An "embedded culture" of shortcuts in maintenance practices in the Royal Australian Navy, combined with failures among commanders and other defense organizations, led to the April 2, 2005 crash of a Sikorsky Aircraft Sea King that killed nine people.
Those were among the findings of the Australian Defence Force board of inquiry into the crash on the island of Nias, Indonesia that killed nine Navy and Air Force members providing humanitarian aid following an earthquake on Nias.
The board found the primary cause was a failure of mechanical flight-control links on which mechanics had installed an incorrect nut and locking pin two months before the crash, said Vice Adm. Russ Shalders, chief of the Royal Australian Navy. But he said the board also found a series of errors and non-compliances with maintenance regulations contributed to the accident, including deficient maintenance practices in the Sea King detachment on the HMAS Kanimbla and in the parent 817 Sqdn. at Nowra.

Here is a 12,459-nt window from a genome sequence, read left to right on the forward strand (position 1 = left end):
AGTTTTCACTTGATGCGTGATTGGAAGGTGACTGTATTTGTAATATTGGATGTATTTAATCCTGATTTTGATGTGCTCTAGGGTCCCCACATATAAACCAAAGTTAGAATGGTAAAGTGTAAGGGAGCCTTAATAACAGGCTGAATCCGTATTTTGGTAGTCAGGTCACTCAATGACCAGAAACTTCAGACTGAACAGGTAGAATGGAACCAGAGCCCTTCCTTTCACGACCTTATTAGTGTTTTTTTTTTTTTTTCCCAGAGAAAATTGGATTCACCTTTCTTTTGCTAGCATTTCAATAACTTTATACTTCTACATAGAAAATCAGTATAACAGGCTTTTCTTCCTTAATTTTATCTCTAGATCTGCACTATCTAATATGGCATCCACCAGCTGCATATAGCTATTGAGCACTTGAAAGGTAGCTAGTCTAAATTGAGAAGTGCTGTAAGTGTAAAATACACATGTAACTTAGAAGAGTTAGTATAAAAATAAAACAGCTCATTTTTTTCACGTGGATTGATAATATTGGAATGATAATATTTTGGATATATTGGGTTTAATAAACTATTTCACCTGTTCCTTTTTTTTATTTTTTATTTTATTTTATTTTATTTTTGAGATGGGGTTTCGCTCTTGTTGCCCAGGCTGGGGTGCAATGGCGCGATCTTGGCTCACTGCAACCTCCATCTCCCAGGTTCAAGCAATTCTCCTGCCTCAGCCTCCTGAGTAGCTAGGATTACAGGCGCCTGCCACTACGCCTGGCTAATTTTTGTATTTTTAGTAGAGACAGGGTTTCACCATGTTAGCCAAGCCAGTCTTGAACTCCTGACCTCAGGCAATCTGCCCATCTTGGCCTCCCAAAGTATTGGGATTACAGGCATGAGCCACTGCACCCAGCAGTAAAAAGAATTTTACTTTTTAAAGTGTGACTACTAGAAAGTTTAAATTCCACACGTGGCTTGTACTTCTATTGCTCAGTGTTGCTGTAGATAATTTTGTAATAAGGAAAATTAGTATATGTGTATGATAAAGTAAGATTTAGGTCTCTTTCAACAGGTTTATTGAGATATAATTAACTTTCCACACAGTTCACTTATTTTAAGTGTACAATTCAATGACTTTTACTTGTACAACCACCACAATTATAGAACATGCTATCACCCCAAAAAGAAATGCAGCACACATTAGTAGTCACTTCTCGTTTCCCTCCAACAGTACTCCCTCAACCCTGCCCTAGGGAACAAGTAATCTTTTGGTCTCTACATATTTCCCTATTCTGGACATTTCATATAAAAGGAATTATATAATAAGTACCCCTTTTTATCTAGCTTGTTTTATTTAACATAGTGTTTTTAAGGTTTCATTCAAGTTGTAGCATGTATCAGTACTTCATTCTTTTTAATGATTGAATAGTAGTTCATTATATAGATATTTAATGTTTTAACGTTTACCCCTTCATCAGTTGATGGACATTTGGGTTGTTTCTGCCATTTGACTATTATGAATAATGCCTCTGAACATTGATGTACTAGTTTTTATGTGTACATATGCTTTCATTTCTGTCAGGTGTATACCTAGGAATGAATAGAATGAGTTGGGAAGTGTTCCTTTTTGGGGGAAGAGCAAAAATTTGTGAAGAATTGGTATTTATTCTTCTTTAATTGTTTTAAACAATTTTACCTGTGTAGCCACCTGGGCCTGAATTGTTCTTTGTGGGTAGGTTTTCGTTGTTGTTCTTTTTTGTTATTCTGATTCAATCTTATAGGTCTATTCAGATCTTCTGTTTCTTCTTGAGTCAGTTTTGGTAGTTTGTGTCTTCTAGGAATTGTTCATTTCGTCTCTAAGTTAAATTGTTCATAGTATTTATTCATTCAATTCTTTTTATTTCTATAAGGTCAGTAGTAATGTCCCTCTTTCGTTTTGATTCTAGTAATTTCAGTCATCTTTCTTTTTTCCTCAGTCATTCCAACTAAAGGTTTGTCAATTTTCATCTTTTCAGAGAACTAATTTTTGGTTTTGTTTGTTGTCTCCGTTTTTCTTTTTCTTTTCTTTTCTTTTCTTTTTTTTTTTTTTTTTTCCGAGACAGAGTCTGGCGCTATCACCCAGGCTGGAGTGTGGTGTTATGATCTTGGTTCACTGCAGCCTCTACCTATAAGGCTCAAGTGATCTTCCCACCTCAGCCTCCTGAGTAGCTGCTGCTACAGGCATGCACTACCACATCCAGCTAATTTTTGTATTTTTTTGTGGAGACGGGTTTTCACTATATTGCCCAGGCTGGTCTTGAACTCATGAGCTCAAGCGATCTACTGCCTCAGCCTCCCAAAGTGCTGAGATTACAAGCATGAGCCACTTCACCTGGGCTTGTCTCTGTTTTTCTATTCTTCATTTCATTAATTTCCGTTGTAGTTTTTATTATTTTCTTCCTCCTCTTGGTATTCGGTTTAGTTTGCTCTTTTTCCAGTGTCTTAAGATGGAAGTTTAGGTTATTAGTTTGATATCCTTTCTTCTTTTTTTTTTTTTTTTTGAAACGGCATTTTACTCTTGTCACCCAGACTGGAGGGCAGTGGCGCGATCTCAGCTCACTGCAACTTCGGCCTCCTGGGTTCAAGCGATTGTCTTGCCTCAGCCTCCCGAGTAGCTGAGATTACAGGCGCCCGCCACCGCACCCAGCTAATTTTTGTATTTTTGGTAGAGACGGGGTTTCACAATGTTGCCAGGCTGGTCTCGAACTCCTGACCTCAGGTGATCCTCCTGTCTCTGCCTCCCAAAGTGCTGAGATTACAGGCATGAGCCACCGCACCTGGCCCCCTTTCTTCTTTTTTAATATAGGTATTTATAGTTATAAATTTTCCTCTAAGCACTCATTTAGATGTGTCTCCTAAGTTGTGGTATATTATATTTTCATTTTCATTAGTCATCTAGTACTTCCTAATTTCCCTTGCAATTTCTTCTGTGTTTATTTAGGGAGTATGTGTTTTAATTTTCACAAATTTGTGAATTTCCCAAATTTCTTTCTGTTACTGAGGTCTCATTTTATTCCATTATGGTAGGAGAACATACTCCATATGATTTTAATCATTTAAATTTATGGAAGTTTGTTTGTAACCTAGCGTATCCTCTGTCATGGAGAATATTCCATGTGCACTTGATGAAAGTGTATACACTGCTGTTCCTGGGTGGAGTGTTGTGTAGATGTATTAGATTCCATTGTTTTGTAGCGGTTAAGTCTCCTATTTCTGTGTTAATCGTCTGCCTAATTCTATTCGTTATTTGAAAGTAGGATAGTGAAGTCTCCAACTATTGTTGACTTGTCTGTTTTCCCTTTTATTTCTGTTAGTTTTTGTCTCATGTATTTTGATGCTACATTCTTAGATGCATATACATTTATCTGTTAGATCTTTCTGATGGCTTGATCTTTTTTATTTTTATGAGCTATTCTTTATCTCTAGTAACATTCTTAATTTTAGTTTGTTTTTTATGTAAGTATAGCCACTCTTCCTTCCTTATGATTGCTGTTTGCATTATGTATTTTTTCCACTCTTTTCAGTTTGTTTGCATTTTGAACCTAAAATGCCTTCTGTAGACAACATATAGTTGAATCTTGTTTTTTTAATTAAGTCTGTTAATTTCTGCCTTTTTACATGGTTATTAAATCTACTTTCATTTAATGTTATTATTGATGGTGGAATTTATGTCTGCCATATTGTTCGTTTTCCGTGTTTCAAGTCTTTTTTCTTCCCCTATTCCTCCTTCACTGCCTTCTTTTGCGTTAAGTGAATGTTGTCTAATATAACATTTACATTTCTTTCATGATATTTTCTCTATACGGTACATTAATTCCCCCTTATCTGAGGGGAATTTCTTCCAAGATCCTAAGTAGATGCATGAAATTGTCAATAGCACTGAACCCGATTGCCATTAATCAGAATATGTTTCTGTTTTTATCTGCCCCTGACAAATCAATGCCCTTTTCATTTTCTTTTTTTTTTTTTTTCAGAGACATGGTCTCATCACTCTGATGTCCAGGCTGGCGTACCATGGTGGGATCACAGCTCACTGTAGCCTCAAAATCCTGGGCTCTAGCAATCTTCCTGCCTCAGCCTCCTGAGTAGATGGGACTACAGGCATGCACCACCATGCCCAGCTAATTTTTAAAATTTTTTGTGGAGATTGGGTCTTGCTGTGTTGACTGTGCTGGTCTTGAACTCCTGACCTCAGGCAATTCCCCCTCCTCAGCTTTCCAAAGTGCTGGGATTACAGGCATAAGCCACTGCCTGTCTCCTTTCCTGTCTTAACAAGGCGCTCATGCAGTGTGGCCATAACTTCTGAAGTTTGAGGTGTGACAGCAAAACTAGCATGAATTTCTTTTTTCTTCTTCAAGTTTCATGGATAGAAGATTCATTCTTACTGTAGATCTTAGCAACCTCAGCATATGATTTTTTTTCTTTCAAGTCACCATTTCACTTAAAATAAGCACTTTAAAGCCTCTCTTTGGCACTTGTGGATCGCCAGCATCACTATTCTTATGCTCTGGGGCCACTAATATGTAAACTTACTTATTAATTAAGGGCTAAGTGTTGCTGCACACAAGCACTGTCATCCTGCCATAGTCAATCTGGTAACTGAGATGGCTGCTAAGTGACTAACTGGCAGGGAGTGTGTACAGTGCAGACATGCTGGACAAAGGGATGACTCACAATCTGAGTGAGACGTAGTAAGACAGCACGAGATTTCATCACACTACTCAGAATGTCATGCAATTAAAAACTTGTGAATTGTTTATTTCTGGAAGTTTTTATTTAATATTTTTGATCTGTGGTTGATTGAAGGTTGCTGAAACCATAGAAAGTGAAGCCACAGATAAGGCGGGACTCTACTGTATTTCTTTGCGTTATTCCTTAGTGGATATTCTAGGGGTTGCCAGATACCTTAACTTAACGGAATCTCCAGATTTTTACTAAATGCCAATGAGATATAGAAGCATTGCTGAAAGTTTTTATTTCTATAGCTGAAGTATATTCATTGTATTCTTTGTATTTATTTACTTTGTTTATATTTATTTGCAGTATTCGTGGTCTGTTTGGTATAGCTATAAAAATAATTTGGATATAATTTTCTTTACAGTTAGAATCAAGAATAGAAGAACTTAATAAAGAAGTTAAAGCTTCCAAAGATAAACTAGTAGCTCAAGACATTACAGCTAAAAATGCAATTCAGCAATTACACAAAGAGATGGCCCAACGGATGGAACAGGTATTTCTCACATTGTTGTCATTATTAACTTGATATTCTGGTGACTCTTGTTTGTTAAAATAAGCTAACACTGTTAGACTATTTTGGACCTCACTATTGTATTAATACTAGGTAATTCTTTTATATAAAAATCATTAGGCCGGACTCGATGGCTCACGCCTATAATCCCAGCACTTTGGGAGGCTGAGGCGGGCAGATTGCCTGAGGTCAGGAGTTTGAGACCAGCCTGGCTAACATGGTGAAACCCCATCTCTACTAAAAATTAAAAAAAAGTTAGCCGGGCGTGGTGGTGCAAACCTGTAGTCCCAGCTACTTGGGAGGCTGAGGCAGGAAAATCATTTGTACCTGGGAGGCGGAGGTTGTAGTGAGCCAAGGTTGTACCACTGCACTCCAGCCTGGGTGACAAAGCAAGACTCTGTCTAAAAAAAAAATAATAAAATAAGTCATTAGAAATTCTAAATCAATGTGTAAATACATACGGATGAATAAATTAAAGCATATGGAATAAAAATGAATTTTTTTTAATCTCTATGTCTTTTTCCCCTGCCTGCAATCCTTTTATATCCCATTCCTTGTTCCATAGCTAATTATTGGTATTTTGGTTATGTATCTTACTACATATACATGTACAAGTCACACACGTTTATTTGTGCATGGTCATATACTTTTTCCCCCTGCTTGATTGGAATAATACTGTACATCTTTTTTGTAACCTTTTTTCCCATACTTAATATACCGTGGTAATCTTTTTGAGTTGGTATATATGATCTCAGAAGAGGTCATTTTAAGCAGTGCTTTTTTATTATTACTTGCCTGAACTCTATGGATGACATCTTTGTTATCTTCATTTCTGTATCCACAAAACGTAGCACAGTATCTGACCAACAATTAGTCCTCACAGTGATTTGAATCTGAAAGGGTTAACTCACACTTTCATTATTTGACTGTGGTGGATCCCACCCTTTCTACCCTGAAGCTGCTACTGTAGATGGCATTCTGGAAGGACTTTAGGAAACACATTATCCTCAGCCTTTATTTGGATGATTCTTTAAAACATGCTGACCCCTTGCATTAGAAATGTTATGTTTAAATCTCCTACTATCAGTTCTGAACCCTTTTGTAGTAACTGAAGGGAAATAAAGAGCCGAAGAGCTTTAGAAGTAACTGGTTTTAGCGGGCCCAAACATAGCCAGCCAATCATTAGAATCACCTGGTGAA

The board found "an embedded culture of shortcuts in the 817 Sqdn.," said Australia’s defense chief, Air Chief Marshal Angus Houston. Other shortcomings included deficient support from the Navy and the wider defense organisation, Shalders said.